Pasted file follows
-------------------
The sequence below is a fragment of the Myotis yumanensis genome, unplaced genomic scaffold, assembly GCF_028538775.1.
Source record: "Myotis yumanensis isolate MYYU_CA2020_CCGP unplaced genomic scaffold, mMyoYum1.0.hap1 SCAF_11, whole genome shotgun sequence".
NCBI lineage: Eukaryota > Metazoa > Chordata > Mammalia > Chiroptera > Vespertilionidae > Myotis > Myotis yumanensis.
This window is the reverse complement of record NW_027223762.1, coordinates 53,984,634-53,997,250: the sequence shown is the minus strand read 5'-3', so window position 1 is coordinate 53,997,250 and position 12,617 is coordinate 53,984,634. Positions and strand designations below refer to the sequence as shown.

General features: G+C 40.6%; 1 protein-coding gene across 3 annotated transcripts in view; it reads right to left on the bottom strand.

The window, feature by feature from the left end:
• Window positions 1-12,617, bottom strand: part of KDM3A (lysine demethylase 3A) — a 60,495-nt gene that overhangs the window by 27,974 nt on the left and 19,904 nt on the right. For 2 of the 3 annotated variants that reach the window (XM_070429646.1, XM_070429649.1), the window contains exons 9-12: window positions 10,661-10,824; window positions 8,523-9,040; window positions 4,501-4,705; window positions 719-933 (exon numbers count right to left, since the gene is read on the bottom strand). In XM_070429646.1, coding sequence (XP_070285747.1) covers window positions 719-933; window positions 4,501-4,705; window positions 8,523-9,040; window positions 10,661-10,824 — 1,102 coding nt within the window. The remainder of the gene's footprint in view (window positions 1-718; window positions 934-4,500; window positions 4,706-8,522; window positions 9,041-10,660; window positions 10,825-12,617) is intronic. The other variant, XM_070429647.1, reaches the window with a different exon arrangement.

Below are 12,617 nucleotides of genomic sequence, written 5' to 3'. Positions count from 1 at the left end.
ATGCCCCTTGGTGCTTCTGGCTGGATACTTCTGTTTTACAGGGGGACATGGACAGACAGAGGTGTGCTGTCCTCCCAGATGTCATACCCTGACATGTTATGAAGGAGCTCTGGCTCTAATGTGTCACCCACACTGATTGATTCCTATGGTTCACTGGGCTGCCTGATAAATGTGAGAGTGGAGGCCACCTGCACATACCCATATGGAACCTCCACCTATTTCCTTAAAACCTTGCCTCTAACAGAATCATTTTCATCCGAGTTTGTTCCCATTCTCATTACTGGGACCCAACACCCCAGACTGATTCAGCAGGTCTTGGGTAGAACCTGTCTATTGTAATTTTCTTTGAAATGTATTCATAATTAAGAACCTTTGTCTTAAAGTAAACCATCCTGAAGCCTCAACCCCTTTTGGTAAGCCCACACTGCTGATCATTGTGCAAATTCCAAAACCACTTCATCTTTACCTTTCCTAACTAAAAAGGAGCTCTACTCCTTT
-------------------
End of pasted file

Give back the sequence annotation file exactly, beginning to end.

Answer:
The sequence below is a fragment of the Myotis yumanensis genome, unplaced genomic scaffold, assembly GCF_028538775.1.
Source record: "Myotis yumanensis isolate MYYU_CA2020_CCGP unplaced genomic scaffold, mMyoYum1.0.hap1 SCAF_11, whole genome shotgun sequence".
NCBI lineage: Eukaryota > Metazoa > Chordata > Mammalia > Chiroptera > Vespertilionidae > Myotis > Myotis yumanensis.
This window is the reverse complement of record NW_027223762.1, coordinates 53,984,634-53,997,250: the sequence shown is the minus strand read 5'-3', so window position 1 is coordinate 53,997,250 and position 12,617 is coordinate 53,984,634. Positions and strand designations below refer to the sequence as shown.

General features: G+C 40.6%; 1 protein-coding gene across 3 annotated transcripts in view; it reads right to left on the bottom strand.

The window, feature by feature from the left end:
• Window positions 1-12,617, bottom strand: part of KDM3A (lysine demethylase 3A) — a 60,495-nt gene that overhangs the window by 27,974 nt on the left and 19,904 nt on the right. For 2 of the 3 annotated variants that reach the window (XM_070429646.1, XM_070429649.1), the window contains exons 9-12: window positions 10,661-10,824; window positions 8,523-9,040; window positions 4,501-4,705; window positions 719-933 (exon numbers count right to left, since the gene is read on the bottom strand). In XM_070429646.1, coding sequence (XP_070285747.1) covers window positions 719-933; window positions 4,501-4,705; window positions 8,523-9,040; window positions 10,661-10,824 — 1,102 coding nt within the window. The remainder of the gene's footprint in view (window positions 1-718; window positions 934-4,500; window positions 4,706-8,522; window positions 9,041-10,660; window positions 10,825-12,617) is intronic. The other variant, XM_070429647.1, reaches the window with a different exon arrangement.

Below are 12,617 nucleotides of genomic sequence, written 5' to 3'. Positions count from 1 at the left end.
ATGCCCCTTGGTGCTTCTGGCTGGATACTTCTGTTTTACAGGGGGACATGGACAGACAGAGGTGTGCTGTCCTCCCAGATGTCATACCCTGACATGTTATGAAGGAGCTCTGGCTCTAATGTGTCACCCACACTGATTGATTCCTATGGTTCACTGGGCTGCCTGATAAATGTGAGAGTGGAGGCCACCTGCACATACCCATATGGAACCTCCACCTATTTCCTTAAAACCTTGCCTCTAACAGAATCATTTTCATCCGAGTTTGTTCCCATTCTCATTACTGGGACCCAACACCCCAGACTGATTCAGCAGGTCTTGGGTAGAACCTGTCTATTGTAATTTTCTTTGAAATGTATTCATAATTAAGAACCTTTGTCTTAAAGTAAACCATCCTGAAGCCTCAACCCCTTTTGGTAAGCCCACACTGCTGATCATTGTGCAAATTCCAAAACCACTTCATCTTTACCTTTCCTAACTAAAAAGGAGCTCTACTCCTTT